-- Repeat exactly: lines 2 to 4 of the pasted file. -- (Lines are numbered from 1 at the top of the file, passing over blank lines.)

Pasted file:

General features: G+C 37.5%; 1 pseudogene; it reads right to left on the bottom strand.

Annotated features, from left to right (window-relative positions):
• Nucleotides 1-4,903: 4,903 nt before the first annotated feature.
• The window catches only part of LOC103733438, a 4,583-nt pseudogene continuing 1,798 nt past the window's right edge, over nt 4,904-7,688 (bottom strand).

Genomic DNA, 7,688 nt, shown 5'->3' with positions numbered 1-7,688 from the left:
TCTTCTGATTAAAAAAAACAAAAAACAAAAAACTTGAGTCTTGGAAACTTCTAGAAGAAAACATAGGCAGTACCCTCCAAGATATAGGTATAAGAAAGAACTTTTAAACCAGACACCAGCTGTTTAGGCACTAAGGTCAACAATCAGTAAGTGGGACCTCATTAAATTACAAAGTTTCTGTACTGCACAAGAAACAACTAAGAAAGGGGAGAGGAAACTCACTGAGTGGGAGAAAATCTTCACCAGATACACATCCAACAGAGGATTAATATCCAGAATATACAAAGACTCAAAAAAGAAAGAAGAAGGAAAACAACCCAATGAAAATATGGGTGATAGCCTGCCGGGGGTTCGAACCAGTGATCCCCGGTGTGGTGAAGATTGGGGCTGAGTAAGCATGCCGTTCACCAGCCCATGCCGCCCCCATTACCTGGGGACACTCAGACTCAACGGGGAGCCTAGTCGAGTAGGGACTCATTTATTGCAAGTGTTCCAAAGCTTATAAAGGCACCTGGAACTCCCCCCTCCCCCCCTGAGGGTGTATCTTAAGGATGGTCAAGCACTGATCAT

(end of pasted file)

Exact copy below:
Annotated features, from left to right (window-relative positions):
• Nucleotides 1-4,903: 4,903 nt before the first annotated feature.
• The window catches only part of LOC103733438, a 4,583-nt pseudogene continuing 1,798 nt past the window's right edge, over nt 4,904-7,688 (bottom strand).